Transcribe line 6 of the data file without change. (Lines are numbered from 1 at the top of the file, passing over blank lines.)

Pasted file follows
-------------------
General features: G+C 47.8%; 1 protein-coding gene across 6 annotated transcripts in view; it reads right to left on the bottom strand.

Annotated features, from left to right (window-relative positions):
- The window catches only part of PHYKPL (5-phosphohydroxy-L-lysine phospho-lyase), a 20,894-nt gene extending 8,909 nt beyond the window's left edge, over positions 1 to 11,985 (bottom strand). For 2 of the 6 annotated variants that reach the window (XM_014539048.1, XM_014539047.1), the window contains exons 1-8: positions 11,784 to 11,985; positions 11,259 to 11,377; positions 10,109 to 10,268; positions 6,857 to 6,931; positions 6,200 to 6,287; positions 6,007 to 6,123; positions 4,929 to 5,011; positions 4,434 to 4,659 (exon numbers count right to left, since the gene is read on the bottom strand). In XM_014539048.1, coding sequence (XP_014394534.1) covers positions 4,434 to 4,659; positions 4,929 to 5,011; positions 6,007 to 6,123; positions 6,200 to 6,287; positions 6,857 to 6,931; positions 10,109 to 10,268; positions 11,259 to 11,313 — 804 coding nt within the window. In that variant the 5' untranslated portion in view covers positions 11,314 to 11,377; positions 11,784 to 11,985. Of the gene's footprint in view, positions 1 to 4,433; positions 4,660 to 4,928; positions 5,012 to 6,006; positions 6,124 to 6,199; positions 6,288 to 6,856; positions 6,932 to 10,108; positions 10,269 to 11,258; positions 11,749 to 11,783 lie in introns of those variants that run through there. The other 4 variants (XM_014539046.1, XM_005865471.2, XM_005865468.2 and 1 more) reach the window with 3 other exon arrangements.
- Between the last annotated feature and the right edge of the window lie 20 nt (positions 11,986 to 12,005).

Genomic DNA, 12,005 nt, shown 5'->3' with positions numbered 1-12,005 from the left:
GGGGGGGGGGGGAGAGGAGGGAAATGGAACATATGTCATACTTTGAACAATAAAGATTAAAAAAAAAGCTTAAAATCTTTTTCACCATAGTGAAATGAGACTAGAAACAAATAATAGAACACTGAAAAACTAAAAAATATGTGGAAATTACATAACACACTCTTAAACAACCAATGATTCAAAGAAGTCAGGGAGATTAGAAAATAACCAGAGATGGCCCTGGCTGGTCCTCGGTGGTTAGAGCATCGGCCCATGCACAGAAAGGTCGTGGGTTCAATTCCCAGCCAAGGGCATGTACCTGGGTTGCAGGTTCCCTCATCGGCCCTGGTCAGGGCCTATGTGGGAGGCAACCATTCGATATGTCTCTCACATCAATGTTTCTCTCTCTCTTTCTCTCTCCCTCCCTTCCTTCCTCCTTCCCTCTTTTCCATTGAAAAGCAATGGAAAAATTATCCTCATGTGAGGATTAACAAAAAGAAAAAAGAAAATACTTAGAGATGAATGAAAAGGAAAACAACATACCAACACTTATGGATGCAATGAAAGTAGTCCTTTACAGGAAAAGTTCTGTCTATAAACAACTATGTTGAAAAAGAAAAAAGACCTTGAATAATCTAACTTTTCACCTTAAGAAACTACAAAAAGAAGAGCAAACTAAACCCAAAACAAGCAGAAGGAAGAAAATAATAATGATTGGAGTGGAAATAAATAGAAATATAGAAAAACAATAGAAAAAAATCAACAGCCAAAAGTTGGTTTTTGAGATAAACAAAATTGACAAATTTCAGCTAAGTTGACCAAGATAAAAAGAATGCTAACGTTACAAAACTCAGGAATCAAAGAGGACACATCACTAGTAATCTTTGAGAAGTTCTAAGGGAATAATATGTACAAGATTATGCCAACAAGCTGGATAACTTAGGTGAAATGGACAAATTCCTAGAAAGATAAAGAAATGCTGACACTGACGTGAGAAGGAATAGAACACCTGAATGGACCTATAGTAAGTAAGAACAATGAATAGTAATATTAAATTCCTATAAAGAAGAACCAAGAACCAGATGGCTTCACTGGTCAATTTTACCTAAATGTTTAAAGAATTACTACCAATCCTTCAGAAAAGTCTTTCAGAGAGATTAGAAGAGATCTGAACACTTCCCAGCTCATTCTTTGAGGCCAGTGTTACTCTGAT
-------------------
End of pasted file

GGGGGGGGGGGGAGAGGAGGGAAATGGAACATATGTCATACTTTGAACAATAAAGATTAAAAAAAAAGCTTAAAATCTTTTTCACCATAGTGAAATGAGACTAGAAACAAATAATAGAACACTGAAAAACTAAAAAATATGTGGAAATTACATAACACACTCTTAAACAACCAATGATTCAAAGAAGTCAGGGAGATTAGAAAATAACCAGAGATGGCCCTGGCTGGTCCTCGGTGGTTAGAGCATCGGCCCATGCACAGAAAGGTCGTGGGTTCAATTCCCAGCCAAGGGCATGTACCTGGGTTGCAGGTTCCCTCATCGGCCCTGGTCAGGGCCTATGTGGGAGGCAACCATTCGATATGTCTCTCACATCAATGTTTCTCTCTCTCTTTCTCTCTCCCTCCCTTCCTTCCTCCTTCCCTCTTTTCCATTGAAAAGCAATGGAAAAATTATCCTCATGTGAGGATTAACAAAAAGAAAAAAGAAAATACTTAGAGATGAATGAAAAGGAAAACAACATACCAACACTTATGGATGCAATGAAAGTAGTCCTTTACAGGAAAAGTTCTGTCTATAAACAACTATGTTGAAAAAGAAAAAAGACCTTGAATAATCTAACTTTTCACCTTAAGAAACTACAAAAAGAAGAGCAAACTAAACCCAAAACAAGCAGAAGGAAGAAAATAATAATGATTGGAGTGGAAATAAATAGAAATATAGAAAAACAATAGAAAAAAATCAACAGCCAAAAGTTGGTTTTTGAGATAAACAAAATTGACAAATTTCAGCTAAGTTGACCAAGATAAAAAGAATGCTAACGTTACAAAACTCAGGAATCAAAGAGGACACATCACTAGTAATCTTTGAGAAGTTCTAAGGGAATAATATGTACAAGATTATGCCAACAAGCTGGATAACTTAGGTGAAATGGACAAATTCCTAGAAAGATAAAGAAATGCTGACACTGACGTGAGAAGGAATAGAACACCTGAATGGACCTATAGTAAGTAAGAACAATGAATAGTAATATTAAATTCCTATAAAGAAGAACCAAGAACCAGATGGCTTCACTGGTCAATTTTACCTAAATGTTTAAAGAATTACTACCAATCCTTCAGAAAAGTCTTTCAGAGAGATTAGAAGAGATCTGAACACTTCCCAGCTCATTCTTTGAGGCCAGTGTTACTCTGAT